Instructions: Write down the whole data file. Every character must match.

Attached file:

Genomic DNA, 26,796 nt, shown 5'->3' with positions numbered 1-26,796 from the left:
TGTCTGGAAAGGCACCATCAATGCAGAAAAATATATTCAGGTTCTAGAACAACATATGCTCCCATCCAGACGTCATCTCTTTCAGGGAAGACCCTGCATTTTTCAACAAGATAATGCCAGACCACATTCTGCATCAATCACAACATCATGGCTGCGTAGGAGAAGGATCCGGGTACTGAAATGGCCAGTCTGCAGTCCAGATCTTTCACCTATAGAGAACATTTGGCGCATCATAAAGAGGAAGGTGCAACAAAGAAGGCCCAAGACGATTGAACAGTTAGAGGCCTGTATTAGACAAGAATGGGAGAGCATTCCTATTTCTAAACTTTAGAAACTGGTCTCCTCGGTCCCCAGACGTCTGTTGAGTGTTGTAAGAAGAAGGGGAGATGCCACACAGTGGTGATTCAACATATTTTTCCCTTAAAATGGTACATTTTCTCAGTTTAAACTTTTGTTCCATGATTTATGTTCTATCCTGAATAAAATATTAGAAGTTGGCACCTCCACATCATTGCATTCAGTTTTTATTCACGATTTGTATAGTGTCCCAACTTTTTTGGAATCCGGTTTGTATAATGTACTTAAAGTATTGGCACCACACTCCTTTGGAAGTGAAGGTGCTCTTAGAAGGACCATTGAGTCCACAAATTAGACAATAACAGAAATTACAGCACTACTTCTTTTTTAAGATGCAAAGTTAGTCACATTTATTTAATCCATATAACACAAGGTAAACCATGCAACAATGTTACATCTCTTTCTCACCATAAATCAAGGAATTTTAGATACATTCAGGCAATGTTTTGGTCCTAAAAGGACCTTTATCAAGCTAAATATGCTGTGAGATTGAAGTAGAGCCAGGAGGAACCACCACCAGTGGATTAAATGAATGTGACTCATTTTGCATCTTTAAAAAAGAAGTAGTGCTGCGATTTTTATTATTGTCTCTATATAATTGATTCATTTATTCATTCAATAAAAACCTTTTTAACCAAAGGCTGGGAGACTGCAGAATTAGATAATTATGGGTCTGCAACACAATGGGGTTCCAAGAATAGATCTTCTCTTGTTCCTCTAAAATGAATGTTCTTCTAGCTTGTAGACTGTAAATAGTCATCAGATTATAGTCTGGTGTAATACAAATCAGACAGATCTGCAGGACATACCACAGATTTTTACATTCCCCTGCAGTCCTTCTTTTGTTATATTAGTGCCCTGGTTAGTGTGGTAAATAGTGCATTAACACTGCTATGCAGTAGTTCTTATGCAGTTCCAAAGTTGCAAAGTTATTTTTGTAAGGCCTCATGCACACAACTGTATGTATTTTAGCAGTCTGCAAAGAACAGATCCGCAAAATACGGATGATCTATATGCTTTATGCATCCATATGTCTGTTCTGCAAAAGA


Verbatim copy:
Genomic DNA, 26,796 nt, shown 5'->3' with positions numbered 1-26,796 from the left:
TGTCTGGAAAGGCACCATCAATGCAGAAAAATATATTCAGGTTCTAGAACAACATATGCTCCCATCCAGACGTCATCTCTTTCAGGGAAGACCCTGCATTTTTCAACAAGATAATGCCAGACCACATTCTGCATCAATCACAACATCATGGCTGCGTAGGAGAAGGATCCGGGTACTGAAATGGCCAGTCTGCAGTCCAGATCTTTCACCTATAGAGAACATTTGGCGCATCATAAAGAGGAAGGTGCAACAAAGAAGGCCCAAGACGATTGAACAGTTAGAGGCCTGTATTAGACAAGAATGGGAGAGCATTCCTATTTCTAAACTTTAGAAACTGGTCTCCTCGGTCCCCAGACGTCTGTTGAGTGTTGTAAGAAGAAGGGGAGATGCCACACAGTGGTGATTCAACATATTTTTCCCTTAAAATGGTACATTTTCTCAGTTTAAACTTTTGTTCCATGATTTATGTTCTATCCTGAATAAAATATTAGAAGTTGGCACCTCCACATCATTGCATTCAGTTTTTATTCACGATTTGTATAGTGTCCCAACTTTTTTGGAATCCGGTTTGTATAATGTACTTAAAGTATTGGCACCACACTCCTTTGGAAGTGAAGGTGCTCTTAGAAGGACCATTGAGTCCACAAATTAGACAATAACAGAAATTACAGCACTACTTCTTTTTTAAGATGCAAAGTTAGTCACATTTATTTAATCCATATAACACAAGGTAAACCATGCAACAATGTTACATCTCTTTCTCACCATAAATCAAGGAATTTTAGATACATTCAGGCAATGTTTTGGTCCTAAAAGGACCTTTATCAAGCTAAATATGCTGTGAGATTGAAGTAGAGCCAGGAGGAACCACCACCAGTGGATTAAATGAATGTGACTCATTTTGCATCTTTAAAAAAGAAGTAGTGCTGCGATTTTTATTATTGTCTCTATATAATTGATTCATTTATTCATTCAATAAAAACCTTTTTAACCAAAGGCTGGGAGACTGCAGAATTAGATAATTATGGGTCTGCAACACAATGGGGTTCCAAGAATAGATCTTCTCTTGTTCCTCTAAAATGAATGTTCTTCTAGCTTGTAGACTGTAAATAGTCATCAGATTATAGTCTGGTGTAATACAAATCAGACAGATCTGCAGGACATACCACAGATTTTTACATTCCCCTGCAGTCCTTCTTTTGTTATATTAGTGCCCTGGTTAGTGTGGTAAATAGTGCATTAACACTGCTATGCAGTAGTTCTTATGCAGTTCCAAAGTTGCAAAGTTATTTTTGTAAGGCCTCATGCACACAACTGTATGTATTTTAGCAGTCTGCAAAGAACAGATCCGCAAAATACGGATGATCTATATGCTTTATGCATCCATATGTCTGTTCTGCAAAAGA